There are certain expenses in life like property taxes, healthcare, medical costs and groceries that seem fixed, but they’re not. According to Elisabeth Leamy, author of the book Save Big, all of these so-called “fixed expenses“ are negotiable. In fact, she’s helped people save thousands by applying a few negotiating techniques.
Basically says Leamy, this is a tricky economy and you need to adjust your attitude. Practically everyone needs to save money these days so it’s time to re-think certain expenses you once considered fixed and unchangeable. Leamy says most supposedly "fixed" costs can be negotiated, refinanced or shopped around.
For example, if you rent, try negotiating for a better rate. It costs landlords a lot of money to leave properties empty, so if you're a good tenant, that’s has a certain value to them. Research the incentives your landlord and other nearby buildings are offering new tenants, and use that as leverage to negotiate a lower rent.
If you own a home, interest rates are at near record lows. Are you in a position to refinance? It's worth refinancing if you can get half a point off your rate, if you’ll add no more than five years to the length of your mortgage and can still pay your closing costs off in five years or less -- preferably much less. If you can’t get approved at a big bank, try a credit union. Credit unions pay attention to your situation, not just your credit score.
If you’re a homeowner you pay property taxes. Have you ever tried to appeal your assessment? Many local jurisdictions haven’t caught up with current home prices and are still using market values from early 2008 to assess homes. This is the time of year that assessments get mailed out. Appeals take about the same amount of work as fighting a traffic ticket -- with a much bigger payout. Leamy says she knows of a New Jersey man who stood to save $5,000 a year if he won his appeal.
How about car payments? Did you know you can refinance your car loan? If your vehicle isn’t too old and you’re not underwater on the value, you should consider it. Once again, credit unions are the place to turn. They do more of these auto loan refinances than anybody else.
You probably already know how various insurance costs range considerably from one company to another. Leamy says one New York family saved more than $2,000 a year on car insurance just by shopping around. Approach an independent agent who represents many different companies. She adds that a Virginia family of seven saved nearly $7,000 on health insurance by shopping around through an independent agent. There are savings to be had on homeowner's insurance too.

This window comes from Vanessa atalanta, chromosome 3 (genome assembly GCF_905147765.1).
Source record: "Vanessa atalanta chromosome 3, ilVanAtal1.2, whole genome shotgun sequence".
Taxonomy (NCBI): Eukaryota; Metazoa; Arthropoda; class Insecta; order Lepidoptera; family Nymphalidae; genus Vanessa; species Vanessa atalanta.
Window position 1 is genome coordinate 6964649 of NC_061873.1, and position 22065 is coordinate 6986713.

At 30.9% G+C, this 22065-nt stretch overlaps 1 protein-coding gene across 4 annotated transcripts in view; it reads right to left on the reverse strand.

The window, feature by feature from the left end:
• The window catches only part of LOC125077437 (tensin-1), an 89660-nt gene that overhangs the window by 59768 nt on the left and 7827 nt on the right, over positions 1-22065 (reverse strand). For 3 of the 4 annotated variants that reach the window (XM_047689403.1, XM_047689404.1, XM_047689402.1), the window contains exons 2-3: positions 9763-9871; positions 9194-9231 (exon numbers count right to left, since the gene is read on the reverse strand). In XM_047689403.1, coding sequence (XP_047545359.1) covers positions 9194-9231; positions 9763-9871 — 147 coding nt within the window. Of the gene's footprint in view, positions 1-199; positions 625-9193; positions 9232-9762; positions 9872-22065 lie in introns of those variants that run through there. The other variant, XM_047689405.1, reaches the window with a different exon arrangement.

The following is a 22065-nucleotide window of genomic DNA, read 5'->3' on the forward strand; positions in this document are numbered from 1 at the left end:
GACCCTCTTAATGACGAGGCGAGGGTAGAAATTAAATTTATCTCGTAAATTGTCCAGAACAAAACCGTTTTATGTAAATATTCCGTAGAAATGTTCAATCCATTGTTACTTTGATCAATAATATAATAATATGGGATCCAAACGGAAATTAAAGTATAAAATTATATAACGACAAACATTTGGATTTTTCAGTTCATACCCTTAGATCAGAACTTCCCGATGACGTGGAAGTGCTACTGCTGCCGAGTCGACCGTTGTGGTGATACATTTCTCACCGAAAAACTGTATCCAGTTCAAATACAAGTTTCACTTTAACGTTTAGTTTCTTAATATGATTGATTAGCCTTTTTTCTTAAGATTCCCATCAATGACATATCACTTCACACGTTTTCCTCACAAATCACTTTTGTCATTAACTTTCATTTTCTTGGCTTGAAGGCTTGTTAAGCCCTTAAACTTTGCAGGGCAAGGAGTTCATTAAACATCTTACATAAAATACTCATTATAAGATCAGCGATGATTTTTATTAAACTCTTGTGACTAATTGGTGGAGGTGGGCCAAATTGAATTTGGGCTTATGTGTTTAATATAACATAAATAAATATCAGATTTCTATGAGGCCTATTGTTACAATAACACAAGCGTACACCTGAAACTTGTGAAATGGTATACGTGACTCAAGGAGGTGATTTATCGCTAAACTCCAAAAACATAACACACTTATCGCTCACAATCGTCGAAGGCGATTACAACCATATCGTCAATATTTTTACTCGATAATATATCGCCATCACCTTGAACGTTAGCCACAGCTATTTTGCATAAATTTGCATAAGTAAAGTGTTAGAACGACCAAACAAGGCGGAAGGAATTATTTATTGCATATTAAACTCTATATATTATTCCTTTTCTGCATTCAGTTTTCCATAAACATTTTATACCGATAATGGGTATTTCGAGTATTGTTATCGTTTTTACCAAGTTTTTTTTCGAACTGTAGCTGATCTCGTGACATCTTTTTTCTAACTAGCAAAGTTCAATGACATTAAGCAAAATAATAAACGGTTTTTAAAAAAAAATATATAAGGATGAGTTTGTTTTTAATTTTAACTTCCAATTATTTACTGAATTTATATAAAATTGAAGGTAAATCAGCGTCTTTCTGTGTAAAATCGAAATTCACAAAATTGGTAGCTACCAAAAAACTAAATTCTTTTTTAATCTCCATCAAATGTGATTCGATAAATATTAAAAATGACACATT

You probably budget the same amount every week for groceries. Now you know grocery prices aren’t fixed but did you also know that there are some people who manage to save as much as 80 percent on their food and household supplies? Leamy says one simple way to start saving like that is to follow what the supersavers are doing to get huge discounts. They’ll post their best finds online on their blogs. Just buy what they buy. A good site to check is www.becentsable.net, which has compiled a list of these grocery supersavers by state and store. You can also try the site's inexpensive grocery workshops, which take you through the savings process step by step.
Like grocery costs, medical costs aren't fixed either. The key is to behave like a consumer rather than a patient when you interact with a medical professional. A Harris Interactive Poll found that 70 percent of people who asked a hospital for a price break got one. Most doctors are also open to negotiating, especially if you're willing to pay upfront, because they spend thousands chasing after patients and insurance companies to pay their bills. Even the cost of medication is flexible. Look up the meds you take on a website such as www.rxaminer.com or www.destinationrx.com, and you’ll find that some stores offer them for far less than others do. These sites also list less-expensive alternative and generic drugs that you might be able to take instead.